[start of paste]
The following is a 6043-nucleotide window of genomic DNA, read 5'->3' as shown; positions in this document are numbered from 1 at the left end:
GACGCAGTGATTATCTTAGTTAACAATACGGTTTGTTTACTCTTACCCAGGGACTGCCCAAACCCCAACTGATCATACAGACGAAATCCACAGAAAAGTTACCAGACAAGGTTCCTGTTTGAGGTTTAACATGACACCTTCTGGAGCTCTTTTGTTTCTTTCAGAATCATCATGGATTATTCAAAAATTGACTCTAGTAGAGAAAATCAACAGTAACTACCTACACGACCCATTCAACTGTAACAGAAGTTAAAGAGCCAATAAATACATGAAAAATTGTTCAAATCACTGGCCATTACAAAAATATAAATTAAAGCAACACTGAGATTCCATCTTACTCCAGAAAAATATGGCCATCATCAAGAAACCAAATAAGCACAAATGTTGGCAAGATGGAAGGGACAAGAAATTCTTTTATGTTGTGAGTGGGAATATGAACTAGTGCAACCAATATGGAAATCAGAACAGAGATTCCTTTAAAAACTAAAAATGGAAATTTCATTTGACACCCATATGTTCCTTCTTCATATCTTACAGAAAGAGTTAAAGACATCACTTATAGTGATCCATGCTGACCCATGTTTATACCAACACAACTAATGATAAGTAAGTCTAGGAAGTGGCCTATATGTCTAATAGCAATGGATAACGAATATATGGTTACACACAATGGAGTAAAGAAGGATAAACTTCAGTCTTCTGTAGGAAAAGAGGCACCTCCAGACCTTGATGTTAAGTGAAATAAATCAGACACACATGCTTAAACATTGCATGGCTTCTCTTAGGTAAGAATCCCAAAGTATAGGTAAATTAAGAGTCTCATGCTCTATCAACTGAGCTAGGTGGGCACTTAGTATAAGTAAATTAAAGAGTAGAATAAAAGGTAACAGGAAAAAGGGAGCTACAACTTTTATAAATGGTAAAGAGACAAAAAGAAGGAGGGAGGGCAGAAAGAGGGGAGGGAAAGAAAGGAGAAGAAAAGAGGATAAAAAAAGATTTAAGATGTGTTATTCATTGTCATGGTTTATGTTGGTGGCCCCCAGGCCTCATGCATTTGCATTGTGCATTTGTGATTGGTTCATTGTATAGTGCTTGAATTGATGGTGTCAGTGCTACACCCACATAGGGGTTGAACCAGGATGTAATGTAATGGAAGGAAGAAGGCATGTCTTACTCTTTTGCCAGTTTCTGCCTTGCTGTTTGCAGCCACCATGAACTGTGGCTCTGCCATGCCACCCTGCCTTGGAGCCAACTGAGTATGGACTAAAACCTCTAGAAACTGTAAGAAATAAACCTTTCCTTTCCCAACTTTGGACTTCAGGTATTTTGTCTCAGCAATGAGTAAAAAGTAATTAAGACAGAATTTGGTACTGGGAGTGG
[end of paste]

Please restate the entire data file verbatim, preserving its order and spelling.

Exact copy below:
The following is a 6043-nucleotide window of genomic DNA, read 5'->3' as shown; positions in this document are numbered from 1 at the left end:
GACGCAGTGATTATCTTAGTTAACAATACGGTTTGTTTACTCTTACCCAGGGACTGCCCAAACCCCAACTGATCATACAGACGAAATCCACAGAAAAGTTACCAGACAAGGTTCCTGTTTGAGGTTTAACATGACACCTTCTGGAGCTCTTTTGTTTCTTTCAGAATCATCATGGATTATTCAAAAATTGACTCTAGTAGAGAAAATCAACAGTAACTACCTACACGACCCATTCAACTGTAACAGAAGTTAAAGAGCCAATAAATACATGAAAAATTGTTCAAATCACTGGCCATTACAAAAATATAAATTAAAGCAACACTGAGATTCCATCTTACTCCAGAAAAATATGGCCATCATCAAGAAACCAAATAAGCACAAATGTTGGCAAGATGGAAGGGACAAGAAATTCTTTTATGTTGTGAGTGGGAATATGAACTAGTGCAACCAATATGGAAATCAGAACAGAGATTCCTTTAAAAACTAAAAATGGAAATTTCATTTGACACCCATATGTTCCTTCTTCATATCTTACAGAAAGAGTTAAAGACATCACTTATAGTGATCCATGCTGACCCATGTTTATACCAACACAACTAATGATAAGTAAGTCTAGGAAGTGGCCTATATGTCTAATAGCAATGGATAACGAATATATGGTTACACACAATGGAGTAAAGAAGGATAAACTTCAGTCTTCTGTAGGAAAAGAGGCACCTCCAGACCTTGATGTTAAGTGAAATAAATCAGACACACATGCTTAAACATTGCATGGCTTCTCTTAGGTAAGAATCCCAAAGTATAGGTAAATTAAGAGTCTCATGCTCTATCAACTGAGCTAGGTGGGCACTTAGTATAAGTAAATTAAAGAGTAGAATAAAAGGTAACAGGAAAAAGGGAGCTACAACTTTTATAAATGGTAAAGAGACAAAAAGAAGGAGGGAGGGCAGAAAGAGGGGAGGGAAAGAAAGGAGAAGAAAAGAGGATAAAAAAAGATTTAAGATGTGTTATTCATTGTCATGGTTTATGTTGGTGGCCCCCAGGCCTCATGCATTTGCATTGTGCATTTGTGATTGGTTCATTGTATAGTGCTTGAATTGATGGTGTCAGTGCTACACCCACATAGGGGTTGAACCAGGATGTAATGTAATGGAAGGAAGAAGGCATGTCTTACTCTTTTGCCAGTTTCTGCCTTGCTGTTTGCAGCCACCATGAACTGTGGCTCTGCCATGCCACCCTGCCTTGGAGCCAACTGAGTATGGACTAAAACCTCTAGAAACTGTAAGAAATAAACCTTTCCTTTCCCAACTTTGGACTTCAGGTATTTTGTCTCAGCAATGAGTAAAAAGTAATTAAGACAGAATTTGGTACTGGGAGTGG